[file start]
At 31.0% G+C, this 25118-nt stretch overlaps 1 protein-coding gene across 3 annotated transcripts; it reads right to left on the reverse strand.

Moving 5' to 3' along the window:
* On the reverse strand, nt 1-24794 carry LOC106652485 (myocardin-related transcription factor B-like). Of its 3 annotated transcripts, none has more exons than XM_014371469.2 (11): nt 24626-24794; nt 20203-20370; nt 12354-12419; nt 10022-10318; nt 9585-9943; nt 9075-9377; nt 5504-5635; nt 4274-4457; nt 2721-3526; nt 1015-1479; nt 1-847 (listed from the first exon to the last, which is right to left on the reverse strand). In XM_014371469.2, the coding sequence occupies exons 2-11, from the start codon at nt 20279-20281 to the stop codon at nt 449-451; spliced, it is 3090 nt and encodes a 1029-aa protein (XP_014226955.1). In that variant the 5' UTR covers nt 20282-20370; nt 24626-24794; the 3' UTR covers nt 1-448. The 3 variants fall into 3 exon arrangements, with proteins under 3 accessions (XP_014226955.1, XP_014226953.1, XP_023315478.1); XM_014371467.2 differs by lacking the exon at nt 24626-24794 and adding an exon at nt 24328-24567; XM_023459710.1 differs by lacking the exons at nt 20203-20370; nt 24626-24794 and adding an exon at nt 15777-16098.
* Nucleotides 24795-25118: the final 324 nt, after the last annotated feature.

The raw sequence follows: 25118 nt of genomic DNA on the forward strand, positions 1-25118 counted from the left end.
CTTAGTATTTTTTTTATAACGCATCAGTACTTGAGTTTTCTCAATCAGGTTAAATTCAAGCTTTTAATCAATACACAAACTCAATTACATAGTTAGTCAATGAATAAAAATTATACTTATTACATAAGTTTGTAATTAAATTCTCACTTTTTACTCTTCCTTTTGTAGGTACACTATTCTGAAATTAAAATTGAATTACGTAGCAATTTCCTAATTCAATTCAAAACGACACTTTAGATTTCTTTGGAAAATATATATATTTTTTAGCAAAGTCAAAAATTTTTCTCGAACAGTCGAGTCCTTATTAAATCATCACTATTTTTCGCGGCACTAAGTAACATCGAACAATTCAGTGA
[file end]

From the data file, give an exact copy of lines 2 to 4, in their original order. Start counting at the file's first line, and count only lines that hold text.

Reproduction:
Moving 5' to 3' along the window:
* On the reverse strand, nt 1-24794 carry LOC106652485 (myocardin-related transcription factor B-like). Of its 3 annotated transcripts, none has more exons than XM_014371469.2 (11): nt 24626-24794; nt 20203-20370; nt 12354-12419; nt 10022-10318; nt 9585-9943; nt 9075-9377; nt 5504-5635; nt 4274-4457; nt 2721-3526; nt 1015-1479; nt 1-847 (listed from the first exon to the last, which is right to left on the reverse strand). In XM_014371469.2, the coding sequence occupies exons 2-11, from the start codon at nt 20279-20281 to the stop codon at nt 449-451; spliced, it is 3090 nt and encodes a 1029-aa protein (XP_014226955.1). In that variant the 5' UTR covers nt 20282-20370; nt 24626-24794; the 3' UTR covers nt 1-448. The 3 variants fall into 3 exon arrangements, with proteins under 3 accessions (XP_014226955.1, XP_014226953.1, XP_023315478.1); XM_014371467.2 differs by lacking the exon at nt 24626-24794 and adding an exon at nt 24328-24567; XM_023459710.1 differs by lacking the exons at nt 20203-20370; nt 24626-24794 and adding an exon at nt 15777-16098.
* Nucleotides 24795-25118: the final 324 nt, after the last annotated feature.